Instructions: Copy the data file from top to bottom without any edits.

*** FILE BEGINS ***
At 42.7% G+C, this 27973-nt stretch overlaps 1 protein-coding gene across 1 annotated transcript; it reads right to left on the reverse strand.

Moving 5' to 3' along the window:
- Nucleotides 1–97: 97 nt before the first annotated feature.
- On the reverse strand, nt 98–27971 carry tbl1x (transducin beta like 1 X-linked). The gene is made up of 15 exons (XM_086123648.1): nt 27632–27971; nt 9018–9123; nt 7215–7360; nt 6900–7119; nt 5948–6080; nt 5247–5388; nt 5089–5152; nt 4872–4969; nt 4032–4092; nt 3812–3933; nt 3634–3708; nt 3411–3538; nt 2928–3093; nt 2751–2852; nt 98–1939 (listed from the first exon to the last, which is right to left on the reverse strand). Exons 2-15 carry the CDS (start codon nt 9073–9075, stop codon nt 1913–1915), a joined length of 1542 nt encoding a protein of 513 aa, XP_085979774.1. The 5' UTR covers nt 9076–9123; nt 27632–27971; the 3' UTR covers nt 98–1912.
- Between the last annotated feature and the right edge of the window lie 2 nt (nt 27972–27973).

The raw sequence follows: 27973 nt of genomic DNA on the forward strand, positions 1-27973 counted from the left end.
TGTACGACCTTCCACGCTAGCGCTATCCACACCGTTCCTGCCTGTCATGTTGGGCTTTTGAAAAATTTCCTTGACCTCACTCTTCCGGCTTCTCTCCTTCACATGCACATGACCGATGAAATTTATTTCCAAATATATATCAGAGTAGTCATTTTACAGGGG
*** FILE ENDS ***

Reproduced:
At 42.7% G+C, this 27973-nt stretch overlaps 1 protein-coding gene across 1 annotated transcript; it reads right to left on the reverse strand.

Moving 5' to 3' along the window:
- Nucleotides 1–97: 97 nt before the first annotated feature.
- On the reverse strand, nt 98–27971 carry tbl1x (transducin beta like 1 X-linked). The gene is made up of 15 exons (XM_086123648.1): nt 27632–27971; nt 9018–9123; nt 7215–7360; nt 6900–7119; nt 5948–6080; nt 5247–5388; nt 5089–5152; nt 4872–4969; nt 4032–4092; nt 3812–3933; nt 3634–3708; nt 3411–3538; nt 2928–3093; nt 2751–2852; nt 98–1939 (listed from the first exon to the last, which is right to left on the reverse strand). Exons 2-15 carry the CDS (start codon nt 9073–9075, stop codon nt 1913–1915), a joined length of 1542 nt encoding a protein of 513 aa, XP_085979774.1. The 5' UTR covers nt 9076–9123; nt 27632–27971; the 3' UTR covers nt 98–1912.
- Between the last annotated feature and the right edge of the window lie 2 nt (nt 27972–27973).

The raw sequence follows: 27973 nt of genomic DNA on the forward strand, positions 1-27973 counted from the left end.
TGTACGACCTTCCACGCTAGCGCTATCCACACCGTTCCTGCCTGTCATGTTGGGCTTTTGAAAAATTTCCTTGACCTCACTCTTCCGGCTTCTCTCCTTCACATGCACATGACCGATGAAATTTATTTCCAAATATATATCAGAGTAGTCATTTTACAGGGG